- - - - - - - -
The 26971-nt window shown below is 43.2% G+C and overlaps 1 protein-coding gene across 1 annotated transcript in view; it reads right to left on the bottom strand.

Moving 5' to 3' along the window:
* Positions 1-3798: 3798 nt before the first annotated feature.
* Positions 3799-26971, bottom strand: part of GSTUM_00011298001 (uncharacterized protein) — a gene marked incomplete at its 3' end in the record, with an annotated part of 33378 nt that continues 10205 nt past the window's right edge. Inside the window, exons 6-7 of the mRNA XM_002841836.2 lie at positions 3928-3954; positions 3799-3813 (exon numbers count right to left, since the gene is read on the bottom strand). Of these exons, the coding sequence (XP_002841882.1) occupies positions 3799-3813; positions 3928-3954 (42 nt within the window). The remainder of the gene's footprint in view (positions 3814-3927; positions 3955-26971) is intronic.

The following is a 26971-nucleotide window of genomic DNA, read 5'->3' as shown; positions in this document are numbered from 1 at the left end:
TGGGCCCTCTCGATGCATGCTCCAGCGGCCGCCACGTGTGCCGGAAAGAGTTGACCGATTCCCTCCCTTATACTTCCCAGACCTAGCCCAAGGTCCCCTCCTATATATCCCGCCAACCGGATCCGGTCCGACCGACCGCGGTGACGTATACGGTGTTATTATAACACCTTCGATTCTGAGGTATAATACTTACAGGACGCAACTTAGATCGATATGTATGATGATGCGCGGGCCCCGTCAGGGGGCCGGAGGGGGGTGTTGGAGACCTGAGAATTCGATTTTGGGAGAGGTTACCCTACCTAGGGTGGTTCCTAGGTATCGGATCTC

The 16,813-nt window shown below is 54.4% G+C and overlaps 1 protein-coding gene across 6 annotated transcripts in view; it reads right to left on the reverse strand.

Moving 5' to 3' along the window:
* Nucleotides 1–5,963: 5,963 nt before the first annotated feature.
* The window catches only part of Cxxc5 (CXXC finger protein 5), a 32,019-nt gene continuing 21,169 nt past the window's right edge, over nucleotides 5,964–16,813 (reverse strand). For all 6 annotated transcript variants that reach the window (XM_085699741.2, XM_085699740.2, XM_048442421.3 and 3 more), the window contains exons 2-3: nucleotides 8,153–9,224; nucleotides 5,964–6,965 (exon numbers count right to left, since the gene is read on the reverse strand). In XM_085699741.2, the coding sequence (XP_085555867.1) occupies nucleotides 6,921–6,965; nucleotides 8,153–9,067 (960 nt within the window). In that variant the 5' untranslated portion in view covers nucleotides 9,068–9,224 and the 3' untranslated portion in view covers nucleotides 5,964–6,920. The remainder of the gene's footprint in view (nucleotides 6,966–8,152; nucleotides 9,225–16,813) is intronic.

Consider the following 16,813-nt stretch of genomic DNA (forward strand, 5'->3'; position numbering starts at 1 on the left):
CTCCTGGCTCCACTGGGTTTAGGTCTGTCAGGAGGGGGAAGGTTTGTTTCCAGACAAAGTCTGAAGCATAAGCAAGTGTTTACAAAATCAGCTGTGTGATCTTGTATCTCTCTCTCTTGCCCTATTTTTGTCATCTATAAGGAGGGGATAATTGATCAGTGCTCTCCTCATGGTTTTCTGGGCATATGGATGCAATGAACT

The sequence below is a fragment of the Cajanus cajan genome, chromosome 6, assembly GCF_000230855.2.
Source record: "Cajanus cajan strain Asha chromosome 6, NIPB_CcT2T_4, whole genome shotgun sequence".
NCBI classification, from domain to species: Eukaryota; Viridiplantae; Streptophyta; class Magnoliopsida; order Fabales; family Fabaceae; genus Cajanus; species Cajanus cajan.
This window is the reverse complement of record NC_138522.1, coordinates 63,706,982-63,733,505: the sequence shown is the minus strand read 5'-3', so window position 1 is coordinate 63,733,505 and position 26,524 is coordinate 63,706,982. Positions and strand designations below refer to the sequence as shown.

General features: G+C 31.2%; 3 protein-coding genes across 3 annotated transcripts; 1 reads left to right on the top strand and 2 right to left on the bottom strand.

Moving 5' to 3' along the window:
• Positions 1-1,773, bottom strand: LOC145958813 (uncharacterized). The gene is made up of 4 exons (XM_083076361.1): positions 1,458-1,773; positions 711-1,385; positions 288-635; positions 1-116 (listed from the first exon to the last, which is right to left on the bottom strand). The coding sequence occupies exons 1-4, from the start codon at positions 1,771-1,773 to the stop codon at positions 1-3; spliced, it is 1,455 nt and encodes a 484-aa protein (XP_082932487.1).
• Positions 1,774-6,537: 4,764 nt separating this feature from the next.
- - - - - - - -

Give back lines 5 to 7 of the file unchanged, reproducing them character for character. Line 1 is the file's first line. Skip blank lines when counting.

The following is a 26971-nucleotide window of genomic DNA, read 5'->3' as shown; positions in this document are numbered from 1 at the left end:
TGGGCCCTCTCGATGCATGCTCCAGCGGCCGCCACGTGTGCCGGAAAGAGTTGACCGATTCCCTCCCTTATACTTCCCAGACCTAGCCCAAGGTCCCCTCCTATATATCCCGCCAACCGGATCCGGTCCGACCGACCGCGGTGACGTATACGGTGTTATTATAACACCTTCGATTCTGAGGTATAATACTTACAGGACGCAACTTAGATCGATATGTATGATGATGCGCGGGCCCCGTCAGGGGGCCGGAGGGGGGTGTTGGAGACCTGAGAATTCGATTTTGGGAGAGGTTACCCTACCTAGGGTGGTTCCTAGGTATCGGATCTC

The 16,813-nt window shown below is 54.4% G+C and overlaps 1 protein-coding gene across 6 annotated transcripts in view; it reads right to left on the reverse strand.